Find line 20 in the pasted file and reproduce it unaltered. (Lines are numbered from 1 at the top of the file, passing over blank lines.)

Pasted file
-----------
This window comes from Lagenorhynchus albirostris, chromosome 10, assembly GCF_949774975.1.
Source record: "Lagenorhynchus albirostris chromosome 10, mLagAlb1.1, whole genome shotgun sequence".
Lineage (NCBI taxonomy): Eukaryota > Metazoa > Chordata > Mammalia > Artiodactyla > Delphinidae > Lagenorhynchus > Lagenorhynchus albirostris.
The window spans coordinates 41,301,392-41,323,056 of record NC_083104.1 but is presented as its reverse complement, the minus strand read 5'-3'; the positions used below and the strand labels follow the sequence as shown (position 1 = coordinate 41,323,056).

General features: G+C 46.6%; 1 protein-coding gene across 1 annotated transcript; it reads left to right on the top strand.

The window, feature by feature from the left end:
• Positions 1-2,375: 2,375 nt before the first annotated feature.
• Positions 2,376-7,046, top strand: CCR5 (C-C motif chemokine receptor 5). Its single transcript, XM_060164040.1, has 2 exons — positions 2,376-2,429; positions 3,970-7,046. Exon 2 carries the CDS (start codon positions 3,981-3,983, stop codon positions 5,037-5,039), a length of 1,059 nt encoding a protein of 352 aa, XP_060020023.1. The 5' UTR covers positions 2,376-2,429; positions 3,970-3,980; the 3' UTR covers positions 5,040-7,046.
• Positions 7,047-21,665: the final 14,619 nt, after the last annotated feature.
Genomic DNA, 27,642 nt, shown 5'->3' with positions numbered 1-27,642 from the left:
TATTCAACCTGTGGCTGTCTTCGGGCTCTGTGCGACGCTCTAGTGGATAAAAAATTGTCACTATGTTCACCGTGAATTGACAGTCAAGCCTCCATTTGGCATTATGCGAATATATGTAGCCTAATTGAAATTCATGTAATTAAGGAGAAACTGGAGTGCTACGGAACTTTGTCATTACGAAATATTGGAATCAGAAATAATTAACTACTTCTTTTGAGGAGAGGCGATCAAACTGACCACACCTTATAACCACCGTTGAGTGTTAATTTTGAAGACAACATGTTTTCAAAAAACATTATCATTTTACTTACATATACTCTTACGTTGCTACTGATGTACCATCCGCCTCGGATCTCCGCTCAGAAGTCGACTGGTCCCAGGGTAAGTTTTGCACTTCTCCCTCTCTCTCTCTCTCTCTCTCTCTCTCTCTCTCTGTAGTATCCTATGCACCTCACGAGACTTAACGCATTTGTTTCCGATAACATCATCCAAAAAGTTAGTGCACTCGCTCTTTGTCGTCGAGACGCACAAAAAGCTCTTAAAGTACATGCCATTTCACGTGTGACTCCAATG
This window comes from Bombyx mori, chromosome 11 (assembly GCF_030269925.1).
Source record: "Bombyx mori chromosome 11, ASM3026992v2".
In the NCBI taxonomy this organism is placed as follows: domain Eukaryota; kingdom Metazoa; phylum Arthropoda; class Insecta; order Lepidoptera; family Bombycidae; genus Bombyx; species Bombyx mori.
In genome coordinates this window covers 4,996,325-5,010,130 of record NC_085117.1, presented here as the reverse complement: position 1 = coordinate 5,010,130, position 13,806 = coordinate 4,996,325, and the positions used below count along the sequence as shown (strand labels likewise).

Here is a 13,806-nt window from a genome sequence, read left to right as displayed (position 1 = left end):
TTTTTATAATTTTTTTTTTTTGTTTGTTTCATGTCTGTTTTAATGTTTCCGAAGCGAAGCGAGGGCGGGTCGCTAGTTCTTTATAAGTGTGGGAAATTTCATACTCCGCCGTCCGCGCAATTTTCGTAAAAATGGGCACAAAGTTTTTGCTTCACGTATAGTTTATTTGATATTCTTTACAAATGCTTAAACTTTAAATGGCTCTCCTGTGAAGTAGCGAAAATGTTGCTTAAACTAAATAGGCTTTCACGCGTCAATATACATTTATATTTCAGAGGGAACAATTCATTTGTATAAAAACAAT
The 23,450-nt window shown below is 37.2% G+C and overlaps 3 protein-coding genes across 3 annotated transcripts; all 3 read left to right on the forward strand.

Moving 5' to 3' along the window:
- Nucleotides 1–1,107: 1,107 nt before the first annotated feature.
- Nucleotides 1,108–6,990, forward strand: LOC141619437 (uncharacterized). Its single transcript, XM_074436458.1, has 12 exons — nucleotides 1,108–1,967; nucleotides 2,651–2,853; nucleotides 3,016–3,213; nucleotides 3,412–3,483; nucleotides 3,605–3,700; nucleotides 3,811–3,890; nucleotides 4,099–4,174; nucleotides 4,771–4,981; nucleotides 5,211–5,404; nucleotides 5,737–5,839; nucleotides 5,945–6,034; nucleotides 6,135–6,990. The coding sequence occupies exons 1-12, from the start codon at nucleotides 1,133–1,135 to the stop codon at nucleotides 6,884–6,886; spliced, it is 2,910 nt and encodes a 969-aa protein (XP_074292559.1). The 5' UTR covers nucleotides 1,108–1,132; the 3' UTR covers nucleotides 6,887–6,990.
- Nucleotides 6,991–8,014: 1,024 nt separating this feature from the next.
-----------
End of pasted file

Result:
- Nucleotides 1–1,107: 1,107 nt before the first annotated feature.